Comparison of Wireless Technologies for Remote Monitoring of Cathodic Protection Systems

Comparison of Wireless Technologies for Remote Monitoring of Cathodic Protection Systems

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COMPARISON OF WIRELESS TECHNOLOGIES FOR REMOTE MONITORING OF CATHODIC PROTECTION SYSTEMS Ashok Kumar and Larry D. Stephenson U.S. Army Corps of Engineers, Engineer Research and Development Center Construction Engineering Research Laboratory, P. O. Box 9005, Champaign, IL 61826-9005 ABSTRACT Impressed current cathodic protection (CP) systems for water storage tanks must be periodically tested in order to ensure proper performance. Wireless remote monitoring technologies provide the ability to monitor CP system performance data from remote locations using modem-equipped personal computers. Data can be provided to a central location through an existing supervisory control and data acquisition (SCADA) systems or through other wireless monitoring systems that can be installed economically. The technology provides capabilities to remotely monitor the cathodic protection system’s current and “instant-on” and “instant off potentials,” allowing allowed continuous monitoring of CP systems from a central location, and provide personnel with immediate warning of potential corrosion hazards. Case studies are presented for three Army Installations and one Air Force Installation, each with different approaches to remote monitoring of cathodic protection systems for potable water storage tanks and buried pipelines. The benefits of implementation of remote monitoring are the cost avoidance of traveling to remote sites to check each rectifier, and the added capability of instant notification of a malfunction in the cathodic protection system, thus increasing the life of the structures being protected. KEYWORDS: impressed current, cathodic protection, ceramic anodes, remote monitoring, SCADA 1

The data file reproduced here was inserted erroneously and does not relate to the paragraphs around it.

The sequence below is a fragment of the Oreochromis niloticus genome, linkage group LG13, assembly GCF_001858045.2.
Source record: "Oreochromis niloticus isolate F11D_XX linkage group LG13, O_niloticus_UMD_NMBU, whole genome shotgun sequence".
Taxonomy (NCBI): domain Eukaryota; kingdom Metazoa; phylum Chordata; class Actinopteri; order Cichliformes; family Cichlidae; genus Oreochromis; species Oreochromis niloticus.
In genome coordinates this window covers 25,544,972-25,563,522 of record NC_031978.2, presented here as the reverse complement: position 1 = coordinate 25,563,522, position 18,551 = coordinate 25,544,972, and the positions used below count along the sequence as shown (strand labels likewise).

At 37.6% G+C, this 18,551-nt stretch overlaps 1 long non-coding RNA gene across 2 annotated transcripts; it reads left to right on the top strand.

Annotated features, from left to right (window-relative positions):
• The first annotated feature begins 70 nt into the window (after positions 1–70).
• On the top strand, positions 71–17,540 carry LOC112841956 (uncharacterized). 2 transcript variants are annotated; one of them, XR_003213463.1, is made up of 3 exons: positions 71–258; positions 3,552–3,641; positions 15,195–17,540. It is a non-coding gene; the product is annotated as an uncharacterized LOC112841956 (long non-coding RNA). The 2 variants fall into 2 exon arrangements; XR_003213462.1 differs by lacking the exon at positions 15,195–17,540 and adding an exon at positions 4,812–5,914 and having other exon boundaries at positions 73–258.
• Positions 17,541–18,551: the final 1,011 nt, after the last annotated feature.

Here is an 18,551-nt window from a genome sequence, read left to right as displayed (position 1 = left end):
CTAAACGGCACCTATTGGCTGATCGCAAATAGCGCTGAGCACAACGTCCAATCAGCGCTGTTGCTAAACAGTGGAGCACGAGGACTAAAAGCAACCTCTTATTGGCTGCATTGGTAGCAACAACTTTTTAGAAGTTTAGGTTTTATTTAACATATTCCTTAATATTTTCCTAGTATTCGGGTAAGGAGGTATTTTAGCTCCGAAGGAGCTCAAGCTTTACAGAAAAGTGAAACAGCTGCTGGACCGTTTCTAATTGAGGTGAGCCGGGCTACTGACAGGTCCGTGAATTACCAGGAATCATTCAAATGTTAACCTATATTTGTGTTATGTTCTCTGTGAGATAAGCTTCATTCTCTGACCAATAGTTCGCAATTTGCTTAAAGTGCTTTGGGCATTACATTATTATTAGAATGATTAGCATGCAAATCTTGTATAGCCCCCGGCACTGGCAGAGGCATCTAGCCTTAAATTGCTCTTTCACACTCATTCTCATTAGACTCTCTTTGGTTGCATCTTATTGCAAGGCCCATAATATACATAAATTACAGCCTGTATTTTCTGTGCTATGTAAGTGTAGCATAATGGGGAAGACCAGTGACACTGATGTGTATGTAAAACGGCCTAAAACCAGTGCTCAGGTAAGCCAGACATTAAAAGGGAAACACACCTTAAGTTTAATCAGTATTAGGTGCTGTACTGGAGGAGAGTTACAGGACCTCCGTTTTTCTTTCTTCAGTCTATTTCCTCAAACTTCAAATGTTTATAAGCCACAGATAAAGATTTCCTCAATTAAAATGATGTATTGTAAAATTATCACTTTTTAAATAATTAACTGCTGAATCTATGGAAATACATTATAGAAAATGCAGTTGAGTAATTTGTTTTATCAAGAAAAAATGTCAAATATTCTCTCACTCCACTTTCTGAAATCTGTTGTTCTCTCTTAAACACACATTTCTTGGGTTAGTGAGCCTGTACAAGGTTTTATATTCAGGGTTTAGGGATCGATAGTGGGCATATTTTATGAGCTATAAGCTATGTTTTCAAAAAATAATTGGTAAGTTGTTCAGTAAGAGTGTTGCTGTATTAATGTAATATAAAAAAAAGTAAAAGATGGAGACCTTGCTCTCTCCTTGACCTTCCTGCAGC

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INTRODUCTION Many Military Installations are spread over large areas and have many water storage tanks that use corrosion protection systems known as “cathodic protection (CP)” systems, which protect the internal or “water-side” of the tank. The outer surfaces of underground pipes, such as water, or gas distribution systems, also must be protected from corrosion in the soil using similar CP systems. In either case, CP systems need to be monitored in order to make sure that they are providing enough voltage and current to maintain the cathodic protection. Impressed current CP systems work by connecting an anode to the structure, and applying a negative potential to the structure and a positive potential to the anode through a current from an external source, controlled by a rectifier. In recent years, ceramic-coated anodes, usually made by depositing mixed metal oxides onto titanium substrates, have been used as an alternative to the silicon-iron and graphite anodes. The ceramic anode makes corrosion protection available at much less than the life cycle cost of previous technologies and in a size-reduction that permits installation in areas previously too small.
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Comparison of Wireless Technologies for Remote Monitoring of Cathodic Protection Systems

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